ALERT - New HIPAA Breach Notification RulesPrint PDFShare
New regulations were recently issued by the Department of Health and Human Services (HHS) that require health care providers, health plans and other entities covered by the Health Insurance Portability and Accountability Act (HIPAA) to notify individuals when their protected health information is breached. These “breach notification” regulations implement provisions of the Health Information Technology for Economic and Clinical Health (HITECH) Act, passed as part of the American Recovery and Reinvestment Act of 2009 (ARRA, also referred to as the stimulus bill).
The regulations require health care providers and other HIPAA-covered entities to promptly notify affected individuals of a breach of their protected health information. The HHS and the media (in cases where a breach affects more than 500 individuals) must also be notified of the breach. The regulations also require business associates of covered entities to notify the covered entity of breaches by the business associate.
The new rules became effective September 23, 2009, and covered entities are expected to comply with the new rules beginning on the effective date. However, HHS will not impose sanctions for failure to provide notifications until Monday, Feb. 22, 2010.
Breach Notification Rules
The discovery of a breach by a covered entity or business associate triggers the notification requirement. The notification rules only apply to unsecured protected health information that is not encrypted or completely destroyed. Not all violations of the HIPAA privacy rule will constitute a breach. In the event of a HIPAA privacy rule violation, the covered entity must perform a risk assessment to determine if there is a significant risk of financial, reputational or other harm to the individual, as a result of the impermissible use or disclosure.
Additionally, there are three exceptions to the breach notification rules. No notice is required if:
- There is an unintentional acquisition, access or use of personal health information by an employee or individual acting under the authority of a covered entity or business associate, if done in good faith and within the scope of authority;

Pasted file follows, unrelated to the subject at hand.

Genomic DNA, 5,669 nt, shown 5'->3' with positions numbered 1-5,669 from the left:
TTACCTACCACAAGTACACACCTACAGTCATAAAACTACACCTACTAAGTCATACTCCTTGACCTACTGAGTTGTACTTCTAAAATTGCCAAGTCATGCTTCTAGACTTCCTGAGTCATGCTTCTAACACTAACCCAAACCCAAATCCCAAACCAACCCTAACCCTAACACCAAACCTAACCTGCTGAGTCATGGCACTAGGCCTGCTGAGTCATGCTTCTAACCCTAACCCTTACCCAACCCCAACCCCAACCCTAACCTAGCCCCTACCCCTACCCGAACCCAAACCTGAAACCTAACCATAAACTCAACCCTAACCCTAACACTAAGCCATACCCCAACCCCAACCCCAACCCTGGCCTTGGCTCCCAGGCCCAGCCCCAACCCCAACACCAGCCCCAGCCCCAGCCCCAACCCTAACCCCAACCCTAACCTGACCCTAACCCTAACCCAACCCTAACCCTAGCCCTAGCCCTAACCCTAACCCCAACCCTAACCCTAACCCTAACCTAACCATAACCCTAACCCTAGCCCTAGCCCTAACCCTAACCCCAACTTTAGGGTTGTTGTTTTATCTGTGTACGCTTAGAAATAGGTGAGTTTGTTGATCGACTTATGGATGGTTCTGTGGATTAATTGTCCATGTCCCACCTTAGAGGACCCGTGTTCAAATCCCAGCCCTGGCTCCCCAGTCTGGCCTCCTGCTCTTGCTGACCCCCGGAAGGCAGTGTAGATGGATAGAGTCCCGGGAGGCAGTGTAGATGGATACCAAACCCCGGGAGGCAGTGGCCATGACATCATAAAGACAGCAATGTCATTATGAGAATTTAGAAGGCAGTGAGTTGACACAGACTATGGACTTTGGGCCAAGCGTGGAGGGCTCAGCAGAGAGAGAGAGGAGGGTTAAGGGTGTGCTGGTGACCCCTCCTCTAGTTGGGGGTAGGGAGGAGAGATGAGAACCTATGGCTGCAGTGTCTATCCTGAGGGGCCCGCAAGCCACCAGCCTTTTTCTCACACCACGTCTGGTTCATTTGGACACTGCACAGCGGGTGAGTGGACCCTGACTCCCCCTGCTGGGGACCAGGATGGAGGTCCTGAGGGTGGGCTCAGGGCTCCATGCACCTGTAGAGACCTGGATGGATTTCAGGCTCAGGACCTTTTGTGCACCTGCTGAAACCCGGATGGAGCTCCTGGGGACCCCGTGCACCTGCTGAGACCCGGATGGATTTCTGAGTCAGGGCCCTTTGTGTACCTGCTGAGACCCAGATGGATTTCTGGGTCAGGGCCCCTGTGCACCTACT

- There is inadvertent disclosure from one covered entity or business associate employee to another person authorized to access the personal health information at the same covered entity or business associate; or
- The recipient would not reasonably have been able to retain the information.
Generally, notification of the breach must be provided within 60 days to:
- Affected Individuals;
- The media, if 500 or more residents of a state or jurisdiction are affected;
- The HHS Secretary; and
- The covered entity, if the breach is discovered by the business associate.
The notice provided to the affected individual must be written in plain language and contain:
- A brief description of what happened, including the date of the breach and the date of discovery;
- The types of personal health information involved;
- Any steps the affected individuals should take to protect themselves from potential harm;
- A brief description of steps the covered entity is taking to investigate, mitigate harm to the individuals and protect against further breaches; and
- Contact information for affected individuals to ask questions, including a toll-free number, e-mail address, Web site or postal address.
Rather than waiting for a breach to occur and then reacting in a panic, best practice is to proactively act now to establish notice procedures, maintain breach logs, revise business associate agreements, train employees and update privacy procedures.
Members of Briggs’ Employee Benefits Group are ready to assist you with any of these important steps.
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